The Barrens

- Kurt Johnson & Ellie Johnson

Goodreads Book Blurb:

Two young women attending college decide to have a summer adventure canoeing the rapids-strewn Thelon River that runs 450 miles through the uninhabited Barren Lands of subarctic Canada. Holly made the trip once before with a group of skilled paddlers she trained with at camp, and she wants to share that experience with her friend and lover, Lee, believing it will draw them closer. But a week in, Holly, the risk-taker, falls while taking a selfie near the edge of a cliff. She is left injured and comatose, and soon dies. Their locator beacon for summoning rescue was smashed in Holly’s fall. It remains to Lee, the inexperienced paddler, to continue the grueling and dangerous trip alone, to save herself and return her lover’s body to civilization and Holly’s family.

In their relationship, Holly and Lee had always told each other stories; Lee had called Holly a “storyist.” Storytelling helps Lee endure the rigors of her journey and engage her grief as she explores her relationship with Holly while chronicling her own coming-of-age off the grid in Nebraska with her estranged eco-anarchist father, who is now serving time in prison.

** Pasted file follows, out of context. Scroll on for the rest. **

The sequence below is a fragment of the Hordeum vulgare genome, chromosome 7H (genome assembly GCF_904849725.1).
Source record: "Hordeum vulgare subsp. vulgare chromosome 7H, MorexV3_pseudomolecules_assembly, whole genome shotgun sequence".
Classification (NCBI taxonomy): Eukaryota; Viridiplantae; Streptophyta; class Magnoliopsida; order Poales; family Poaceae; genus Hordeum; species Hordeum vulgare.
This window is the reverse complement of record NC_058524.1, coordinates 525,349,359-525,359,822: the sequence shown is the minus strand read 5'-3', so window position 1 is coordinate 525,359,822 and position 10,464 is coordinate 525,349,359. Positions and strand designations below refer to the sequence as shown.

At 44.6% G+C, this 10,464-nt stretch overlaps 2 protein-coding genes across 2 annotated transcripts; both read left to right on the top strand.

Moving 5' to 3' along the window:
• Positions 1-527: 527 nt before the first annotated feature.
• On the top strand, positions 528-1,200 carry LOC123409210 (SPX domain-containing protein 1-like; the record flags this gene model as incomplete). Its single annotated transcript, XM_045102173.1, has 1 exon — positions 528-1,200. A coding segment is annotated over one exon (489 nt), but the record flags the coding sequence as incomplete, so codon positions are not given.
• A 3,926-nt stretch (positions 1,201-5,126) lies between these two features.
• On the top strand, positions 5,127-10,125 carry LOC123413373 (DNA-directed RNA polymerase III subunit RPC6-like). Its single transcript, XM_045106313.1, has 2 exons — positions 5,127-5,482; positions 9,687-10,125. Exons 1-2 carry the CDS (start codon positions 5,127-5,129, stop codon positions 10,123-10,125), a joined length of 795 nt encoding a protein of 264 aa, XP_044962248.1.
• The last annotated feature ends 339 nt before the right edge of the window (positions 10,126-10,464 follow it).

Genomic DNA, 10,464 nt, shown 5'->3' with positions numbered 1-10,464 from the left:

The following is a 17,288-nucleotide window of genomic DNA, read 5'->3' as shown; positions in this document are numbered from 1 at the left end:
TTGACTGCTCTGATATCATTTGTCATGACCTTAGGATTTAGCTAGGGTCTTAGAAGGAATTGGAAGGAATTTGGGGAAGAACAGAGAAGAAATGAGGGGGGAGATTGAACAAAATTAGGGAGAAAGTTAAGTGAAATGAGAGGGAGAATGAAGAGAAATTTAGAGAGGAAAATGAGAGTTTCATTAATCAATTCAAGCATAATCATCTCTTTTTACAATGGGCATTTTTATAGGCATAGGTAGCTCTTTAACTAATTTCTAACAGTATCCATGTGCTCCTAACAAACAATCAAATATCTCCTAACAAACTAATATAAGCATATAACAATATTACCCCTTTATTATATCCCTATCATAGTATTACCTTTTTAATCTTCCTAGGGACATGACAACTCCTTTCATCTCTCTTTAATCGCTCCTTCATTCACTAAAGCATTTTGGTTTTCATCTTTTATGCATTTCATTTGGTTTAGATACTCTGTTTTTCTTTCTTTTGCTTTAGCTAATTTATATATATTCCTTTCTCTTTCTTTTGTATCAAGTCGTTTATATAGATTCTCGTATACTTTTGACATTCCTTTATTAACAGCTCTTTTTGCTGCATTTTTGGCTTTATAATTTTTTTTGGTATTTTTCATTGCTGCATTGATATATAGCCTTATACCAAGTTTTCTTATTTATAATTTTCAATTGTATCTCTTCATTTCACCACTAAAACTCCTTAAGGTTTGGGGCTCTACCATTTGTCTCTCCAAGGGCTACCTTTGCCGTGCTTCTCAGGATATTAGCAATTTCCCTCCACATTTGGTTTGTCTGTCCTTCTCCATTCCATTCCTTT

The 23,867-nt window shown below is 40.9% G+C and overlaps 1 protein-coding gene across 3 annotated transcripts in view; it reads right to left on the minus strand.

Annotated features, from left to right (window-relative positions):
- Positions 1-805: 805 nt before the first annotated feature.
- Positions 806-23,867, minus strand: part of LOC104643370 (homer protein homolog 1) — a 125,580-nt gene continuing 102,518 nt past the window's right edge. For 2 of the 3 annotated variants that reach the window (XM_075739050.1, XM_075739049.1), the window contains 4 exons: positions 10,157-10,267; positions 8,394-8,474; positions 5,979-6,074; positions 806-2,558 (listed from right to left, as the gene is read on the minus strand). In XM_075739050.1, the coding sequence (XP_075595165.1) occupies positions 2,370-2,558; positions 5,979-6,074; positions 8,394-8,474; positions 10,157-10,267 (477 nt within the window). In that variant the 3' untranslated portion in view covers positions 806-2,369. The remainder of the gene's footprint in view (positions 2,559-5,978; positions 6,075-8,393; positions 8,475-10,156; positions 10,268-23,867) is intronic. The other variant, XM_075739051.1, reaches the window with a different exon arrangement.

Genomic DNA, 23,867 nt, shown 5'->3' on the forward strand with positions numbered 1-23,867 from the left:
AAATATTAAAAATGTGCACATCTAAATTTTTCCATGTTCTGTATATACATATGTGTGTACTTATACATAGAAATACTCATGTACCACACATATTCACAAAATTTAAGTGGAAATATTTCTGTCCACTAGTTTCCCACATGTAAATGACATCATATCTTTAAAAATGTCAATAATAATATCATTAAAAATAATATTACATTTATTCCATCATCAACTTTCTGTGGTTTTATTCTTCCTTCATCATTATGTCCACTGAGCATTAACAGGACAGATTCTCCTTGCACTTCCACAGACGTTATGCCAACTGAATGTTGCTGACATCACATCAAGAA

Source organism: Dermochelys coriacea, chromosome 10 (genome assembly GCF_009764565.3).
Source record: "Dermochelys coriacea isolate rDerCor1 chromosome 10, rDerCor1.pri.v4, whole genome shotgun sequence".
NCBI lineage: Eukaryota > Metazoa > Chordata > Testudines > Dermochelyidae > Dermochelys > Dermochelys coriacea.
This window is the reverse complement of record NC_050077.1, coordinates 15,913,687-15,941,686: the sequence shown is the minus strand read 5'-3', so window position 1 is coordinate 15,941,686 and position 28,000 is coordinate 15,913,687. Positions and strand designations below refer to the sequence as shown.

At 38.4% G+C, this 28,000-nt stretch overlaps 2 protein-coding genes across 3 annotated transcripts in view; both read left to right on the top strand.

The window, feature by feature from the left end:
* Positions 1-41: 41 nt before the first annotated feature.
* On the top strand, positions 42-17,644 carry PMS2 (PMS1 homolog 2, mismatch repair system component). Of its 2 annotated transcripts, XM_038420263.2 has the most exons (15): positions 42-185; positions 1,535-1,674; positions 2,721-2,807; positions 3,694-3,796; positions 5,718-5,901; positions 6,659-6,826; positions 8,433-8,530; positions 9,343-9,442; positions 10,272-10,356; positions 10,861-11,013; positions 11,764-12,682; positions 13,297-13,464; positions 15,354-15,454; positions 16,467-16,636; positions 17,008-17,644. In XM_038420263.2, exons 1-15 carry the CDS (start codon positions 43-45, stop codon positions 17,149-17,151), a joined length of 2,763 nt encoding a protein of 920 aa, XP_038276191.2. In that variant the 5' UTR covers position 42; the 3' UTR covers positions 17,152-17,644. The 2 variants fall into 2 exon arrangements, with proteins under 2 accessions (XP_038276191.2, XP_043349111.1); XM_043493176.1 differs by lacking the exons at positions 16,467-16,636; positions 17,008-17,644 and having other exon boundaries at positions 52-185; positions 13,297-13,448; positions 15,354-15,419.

My Review:

***Thanks to NetGalley and Arcade Publishing for an eARC of this book. The following review is my honest reflection on the text provided.

enjoyable/easy to read:
The Barrens is an unforgettable backwoods adventure story, with a slightly morbid twist.

Lee is an incredibly complex protagonist; her entire life is one long survival story. While I love a good hiking story, I probably enjoyed the flashbacks to her upbringing even more. Lee’s off-the-grid conspiracy theorist single father was just hands-on enough to teach her how to survive in the wilderness and hands-off enough to leave her feeling pretty alone in the world.

While I wanted to be on board with Lee & Holly’s relationship, most of the development happens after Holly dies. They’re both so reserved, particularly Lee, and they don’t really know each other very well – despite their decision to tackle this dangerous and isolated journey together. Lee doesn’t truly open up until she starts speaking to Holly while she’s in a coma and then continues after she dies. While this adds to The Barrens‘ narrative, it detracts from the “love story“.

I am a sucker for any story that takes place deep in the wilderness, and The Barrens is no exception. The writing was a little too simplistic with a lot of telling and not much showing, but I enjoyed the story.

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